Enterprise architects face more exciting — and greater — challenges as the age of the customer takes off. But technology invention, innovation, and spending are notoriously cyclical. In fact, our first tech trends report in 2009 predicted a boom cycle through 2016. And we have seen this — with social, mobile, cloud, analytics, and big data, to name just the obvious ones. A big finding of our research however is this: The Age Of The Customer has changed the classic technology investment cycle. For example, technology management’s spend will grow about 5% in North America in 2016. This is a decent pace. However, spend on business technology — the things that let firms win, serve, and retain customers — will be double that!
All this new money will shift the focus of investment from point solution inventions toward “end-to-end innovation” by 2018. And by end-to-end, we mean across the customer life-cycle and customer journeys as opposed to classic 'enterprise integration'. This shift will happen in three phases:
Visionaries will dominate dawning phase trends as they drive point inventions to address specific business organizations’ opportunities.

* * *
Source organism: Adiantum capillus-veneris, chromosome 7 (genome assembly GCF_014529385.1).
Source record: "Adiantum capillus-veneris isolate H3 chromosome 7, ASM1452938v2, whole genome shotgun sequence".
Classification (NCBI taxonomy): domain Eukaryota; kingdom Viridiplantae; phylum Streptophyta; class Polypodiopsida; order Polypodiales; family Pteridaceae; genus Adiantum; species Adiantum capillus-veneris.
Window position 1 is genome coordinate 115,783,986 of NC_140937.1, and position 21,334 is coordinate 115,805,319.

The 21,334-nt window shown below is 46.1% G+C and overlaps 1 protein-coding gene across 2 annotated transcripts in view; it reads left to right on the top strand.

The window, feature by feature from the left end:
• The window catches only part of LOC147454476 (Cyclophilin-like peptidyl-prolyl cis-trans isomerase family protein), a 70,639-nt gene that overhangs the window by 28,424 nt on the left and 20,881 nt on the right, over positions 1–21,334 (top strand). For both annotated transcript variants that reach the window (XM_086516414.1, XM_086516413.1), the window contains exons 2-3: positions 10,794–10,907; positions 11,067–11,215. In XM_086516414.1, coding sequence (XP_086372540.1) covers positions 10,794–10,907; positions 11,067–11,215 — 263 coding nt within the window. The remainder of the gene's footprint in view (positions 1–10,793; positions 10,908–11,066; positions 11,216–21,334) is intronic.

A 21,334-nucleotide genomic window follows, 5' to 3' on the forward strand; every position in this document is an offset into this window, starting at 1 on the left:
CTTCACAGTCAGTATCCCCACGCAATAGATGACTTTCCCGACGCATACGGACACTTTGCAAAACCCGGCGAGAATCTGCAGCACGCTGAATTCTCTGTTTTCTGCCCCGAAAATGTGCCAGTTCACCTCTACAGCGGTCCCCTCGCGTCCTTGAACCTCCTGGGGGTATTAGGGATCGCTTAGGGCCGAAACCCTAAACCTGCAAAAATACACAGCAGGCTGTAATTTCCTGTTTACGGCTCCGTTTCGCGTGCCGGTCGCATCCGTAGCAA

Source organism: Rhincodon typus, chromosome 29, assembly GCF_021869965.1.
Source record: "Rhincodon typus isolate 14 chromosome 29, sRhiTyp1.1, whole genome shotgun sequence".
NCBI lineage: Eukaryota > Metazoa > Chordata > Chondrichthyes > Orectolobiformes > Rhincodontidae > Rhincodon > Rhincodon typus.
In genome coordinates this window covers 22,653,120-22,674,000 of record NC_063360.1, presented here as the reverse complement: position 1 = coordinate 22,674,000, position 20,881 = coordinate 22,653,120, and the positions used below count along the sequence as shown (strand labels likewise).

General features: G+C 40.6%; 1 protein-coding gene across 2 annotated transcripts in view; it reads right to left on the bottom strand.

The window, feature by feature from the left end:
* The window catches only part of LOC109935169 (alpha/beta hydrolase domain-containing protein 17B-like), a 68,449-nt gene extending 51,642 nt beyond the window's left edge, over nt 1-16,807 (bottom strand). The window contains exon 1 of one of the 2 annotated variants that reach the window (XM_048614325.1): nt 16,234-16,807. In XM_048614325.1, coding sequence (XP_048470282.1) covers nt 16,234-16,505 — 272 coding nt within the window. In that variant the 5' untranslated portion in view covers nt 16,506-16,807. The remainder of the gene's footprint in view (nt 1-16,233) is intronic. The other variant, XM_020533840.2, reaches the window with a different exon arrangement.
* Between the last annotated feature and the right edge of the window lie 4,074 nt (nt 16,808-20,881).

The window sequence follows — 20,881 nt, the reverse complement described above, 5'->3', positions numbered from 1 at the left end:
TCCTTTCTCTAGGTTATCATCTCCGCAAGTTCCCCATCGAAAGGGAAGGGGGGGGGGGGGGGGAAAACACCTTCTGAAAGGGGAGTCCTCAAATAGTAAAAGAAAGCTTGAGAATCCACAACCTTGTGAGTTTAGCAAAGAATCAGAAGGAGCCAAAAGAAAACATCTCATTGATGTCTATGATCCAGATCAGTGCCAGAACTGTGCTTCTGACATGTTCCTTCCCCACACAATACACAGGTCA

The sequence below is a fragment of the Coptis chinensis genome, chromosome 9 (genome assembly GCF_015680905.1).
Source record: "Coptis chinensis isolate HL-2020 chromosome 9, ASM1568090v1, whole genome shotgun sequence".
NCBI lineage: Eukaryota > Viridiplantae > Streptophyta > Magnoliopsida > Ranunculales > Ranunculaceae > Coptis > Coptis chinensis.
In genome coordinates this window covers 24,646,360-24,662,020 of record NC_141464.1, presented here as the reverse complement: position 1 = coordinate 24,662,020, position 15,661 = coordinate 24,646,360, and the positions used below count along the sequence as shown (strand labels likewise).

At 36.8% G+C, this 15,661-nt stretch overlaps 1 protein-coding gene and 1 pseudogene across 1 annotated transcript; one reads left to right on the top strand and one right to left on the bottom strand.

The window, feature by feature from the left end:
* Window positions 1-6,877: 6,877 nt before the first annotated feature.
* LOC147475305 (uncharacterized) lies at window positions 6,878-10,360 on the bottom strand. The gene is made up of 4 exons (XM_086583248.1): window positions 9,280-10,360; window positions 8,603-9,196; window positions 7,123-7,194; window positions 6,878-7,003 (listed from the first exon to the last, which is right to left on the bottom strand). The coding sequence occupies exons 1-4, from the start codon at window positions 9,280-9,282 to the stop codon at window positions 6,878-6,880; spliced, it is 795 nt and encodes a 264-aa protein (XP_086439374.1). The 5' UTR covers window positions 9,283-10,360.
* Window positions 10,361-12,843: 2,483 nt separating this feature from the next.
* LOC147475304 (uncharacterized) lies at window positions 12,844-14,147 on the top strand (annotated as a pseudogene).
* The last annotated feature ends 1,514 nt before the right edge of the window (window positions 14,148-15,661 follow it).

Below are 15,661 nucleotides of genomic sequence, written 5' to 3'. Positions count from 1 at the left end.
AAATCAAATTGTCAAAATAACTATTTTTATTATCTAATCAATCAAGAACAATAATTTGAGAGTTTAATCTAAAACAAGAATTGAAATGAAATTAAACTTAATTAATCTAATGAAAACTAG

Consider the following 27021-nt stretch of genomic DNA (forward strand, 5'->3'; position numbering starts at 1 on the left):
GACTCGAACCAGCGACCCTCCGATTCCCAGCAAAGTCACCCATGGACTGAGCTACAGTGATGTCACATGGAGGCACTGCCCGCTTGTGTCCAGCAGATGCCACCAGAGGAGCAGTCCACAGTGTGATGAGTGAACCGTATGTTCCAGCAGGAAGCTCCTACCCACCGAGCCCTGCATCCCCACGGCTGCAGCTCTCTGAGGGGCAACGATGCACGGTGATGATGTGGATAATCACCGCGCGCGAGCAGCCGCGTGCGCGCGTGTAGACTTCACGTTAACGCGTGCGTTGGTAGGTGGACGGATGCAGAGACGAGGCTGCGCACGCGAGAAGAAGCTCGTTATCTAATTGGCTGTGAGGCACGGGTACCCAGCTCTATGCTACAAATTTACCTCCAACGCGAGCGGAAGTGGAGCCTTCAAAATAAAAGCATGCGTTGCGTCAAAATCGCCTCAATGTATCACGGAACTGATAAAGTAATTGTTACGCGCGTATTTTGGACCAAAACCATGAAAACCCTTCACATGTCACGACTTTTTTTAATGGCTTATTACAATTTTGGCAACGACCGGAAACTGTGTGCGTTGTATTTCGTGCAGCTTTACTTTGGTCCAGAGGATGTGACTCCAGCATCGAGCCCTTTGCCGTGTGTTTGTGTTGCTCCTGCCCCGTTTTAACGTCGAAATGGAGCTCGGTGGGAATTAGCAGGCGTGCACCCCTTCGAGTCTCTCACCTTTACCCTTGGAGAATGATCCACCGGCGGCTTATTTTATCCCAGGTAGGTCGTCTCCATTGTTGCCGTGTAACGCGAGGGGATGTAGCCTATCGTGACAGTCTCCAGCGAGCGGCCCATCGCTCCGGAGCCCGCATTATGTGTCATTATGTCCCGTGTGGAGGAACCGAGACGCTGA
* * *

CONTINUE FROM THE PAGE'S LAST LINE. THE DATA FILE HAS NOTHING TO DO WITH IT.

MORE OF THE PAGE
Fast followers will discover the limits of point solutions in the awareness phase and begin to work through them.
Enterprises will shift investment toward integrating capabilities across the customer life cycle in the acceptance phase.
It’s easy to see digital transformation playing a major role in consumer-facing firms. Digital customer experience sits at the core of retail — through Web sites, mobile devices, and increased focus on customer experience across the complete engagement cycle. However, it might be surprising for many how digital technology transforms core process industries like oil & gas.
At Huawei’s Global Energy Industry Summit 2015 — held this past August 19 in Almaty, Kazakhstan — the impact of digital to this traditional industry was the key topic. At this conference I gave a keynote, prepared with my colleague Holger Kisker, on the major industry trends and the challenges and opportunities of the digital business transformation in oil & gas. The current deep price drop for oil has focused firms on rapid and targeted response to increasingly dynamic markets of hydrocarbon supply and demand.
Some roles in the sector have a natural ability to thrive in price drops — like refiners, distributors, and retailers. But the closer you get to production, the tougher it is to stay whole. And this is where digital comes in. Firms that can dynamically react to volatile market needs — with growing operational efficiency — can meet market and customers’ changing expectations and still make money. And digital is at the core of this capability.